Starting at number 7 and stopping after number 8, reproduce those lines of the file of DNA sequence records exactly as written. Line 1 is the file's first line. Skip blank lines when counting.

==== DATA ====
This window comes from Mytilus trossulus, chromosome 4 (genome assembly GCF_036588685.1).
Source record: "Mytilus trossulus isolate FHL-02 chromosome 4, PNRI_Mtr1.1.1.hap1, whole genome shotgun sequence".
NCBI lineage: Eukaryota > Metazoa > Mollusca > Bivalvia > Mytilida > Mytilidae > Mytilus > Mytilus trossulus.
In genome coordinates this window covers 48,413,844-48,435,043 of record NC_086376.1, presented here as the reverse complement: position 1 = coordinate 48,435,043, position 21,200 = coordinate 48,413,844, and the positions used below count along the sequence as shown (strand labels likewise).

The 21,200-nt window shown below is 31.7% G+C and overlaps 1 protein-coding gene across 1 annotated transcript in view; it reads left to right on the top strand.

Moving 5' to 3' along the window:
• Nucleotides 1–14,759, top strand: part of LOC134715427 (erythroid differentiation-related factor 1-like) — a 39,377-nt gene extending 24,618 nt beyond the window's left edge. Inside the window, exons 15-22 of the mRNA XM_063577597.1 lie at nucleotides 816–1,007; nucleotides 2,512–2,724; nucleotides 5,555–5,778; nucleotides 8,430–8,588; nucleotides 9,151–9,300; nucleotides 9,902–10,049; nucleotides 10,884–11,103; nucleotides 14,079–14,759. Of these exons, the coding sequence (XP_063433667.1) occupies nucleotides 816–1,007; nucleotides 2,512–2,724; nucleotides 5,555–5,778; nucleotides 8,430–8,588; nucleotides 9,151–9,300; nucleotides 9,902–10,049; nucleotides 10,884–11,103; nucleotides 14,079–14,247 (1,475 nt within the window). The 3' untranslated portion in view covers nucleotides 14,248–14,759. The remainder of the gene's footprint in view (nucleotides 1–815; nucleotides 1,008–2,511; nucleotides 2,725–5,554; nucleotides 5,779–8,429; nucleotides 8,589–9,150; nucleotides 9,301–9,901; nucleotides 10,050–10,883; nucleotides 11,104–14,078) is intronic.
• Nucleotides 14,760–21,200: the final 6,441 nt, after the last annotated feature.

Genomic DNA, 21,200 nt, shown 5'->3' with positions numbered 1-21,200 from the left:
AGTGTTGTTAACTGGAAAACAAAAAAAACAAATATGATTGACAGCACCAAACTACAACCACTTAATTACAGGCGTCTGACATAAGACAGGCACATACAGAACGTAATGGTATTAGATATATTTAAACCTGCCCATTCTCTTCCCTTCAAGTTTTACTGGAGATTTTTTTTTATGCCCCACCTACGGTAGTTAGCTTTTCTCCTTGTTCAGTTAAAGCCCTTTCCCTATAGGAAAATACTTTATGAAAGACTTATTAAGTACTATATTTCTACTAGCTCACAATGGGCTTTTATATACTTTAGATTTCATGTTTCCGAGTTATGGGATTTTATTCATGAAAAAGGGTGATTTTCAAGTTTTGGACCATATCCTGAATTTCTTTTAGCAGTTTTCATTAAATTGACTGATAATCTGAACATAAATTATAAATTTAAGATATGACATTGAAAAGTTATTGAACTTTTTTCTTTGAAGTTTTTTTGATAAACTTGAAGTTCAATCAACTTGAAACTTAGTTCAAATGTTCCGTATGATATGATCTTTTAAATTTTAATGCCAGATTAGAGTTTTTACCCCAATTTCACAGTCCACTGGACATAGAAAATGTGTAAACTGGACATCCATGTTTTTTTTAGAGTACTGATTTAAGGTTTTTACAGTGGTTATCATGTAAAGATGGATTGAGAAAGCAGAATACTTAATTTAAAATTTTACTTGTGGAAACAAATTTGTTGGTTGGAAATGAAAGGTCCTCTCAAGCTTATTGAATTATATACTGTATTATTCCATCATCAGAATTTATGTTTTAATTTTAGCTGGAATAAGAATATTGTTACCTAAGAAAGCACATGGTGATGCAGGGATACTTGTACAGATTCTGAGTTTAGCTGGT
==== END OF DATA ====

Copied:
• Nucleotides 1–14,759, top strand: part of LOC134715427 (erythroid differentiation-related factor 1-like) — a 39,377-nt gene extending 24,618 nt beyond the window's left edge. Inside the window, exons 15-22 of the mRNA XM_063577597.1 lie at nucleotides 816–1,007; nucleotides 2,512–2,724; nucleotides 5,555–5,778; nucleotides 8,430–8,588; nucleotides 9,151–9,300; nucleotides 9,902–10,049; nucleotides 10,884–11,103; nucleotides 14,079–14,759. Of these exons, the coding sequence (XP_063433667.1) occupies nucleotides 816–1,007; nucleotides 2,512–2,724; nucleotides 5,555–5,778; nucleotides 8,430–8,588; nucleotides 9,151–9,300; nucleotides 9,902–10,049; nucleotides 10,884–11,103; nucleotides 14,079–14,247 (1,475 nt within the window). The 3' untranslated portion in view covers nucleotides 14,248–14,759. The remainder of the gene's footprint in view (nucleotides 1–815; nucleotides 1,008–2,511; nucleotides 2,725–5,554; nucleotides 5,779–8,429; nucleotides 8,589–9,150; nucleotides 9,301–9,901; nucleotides 10,050–10,883; nucleotides 11,104–14,078) is intronic.
• Nucleotides 14,760–21,200: the final 6,441 nt, after the last annotated feature.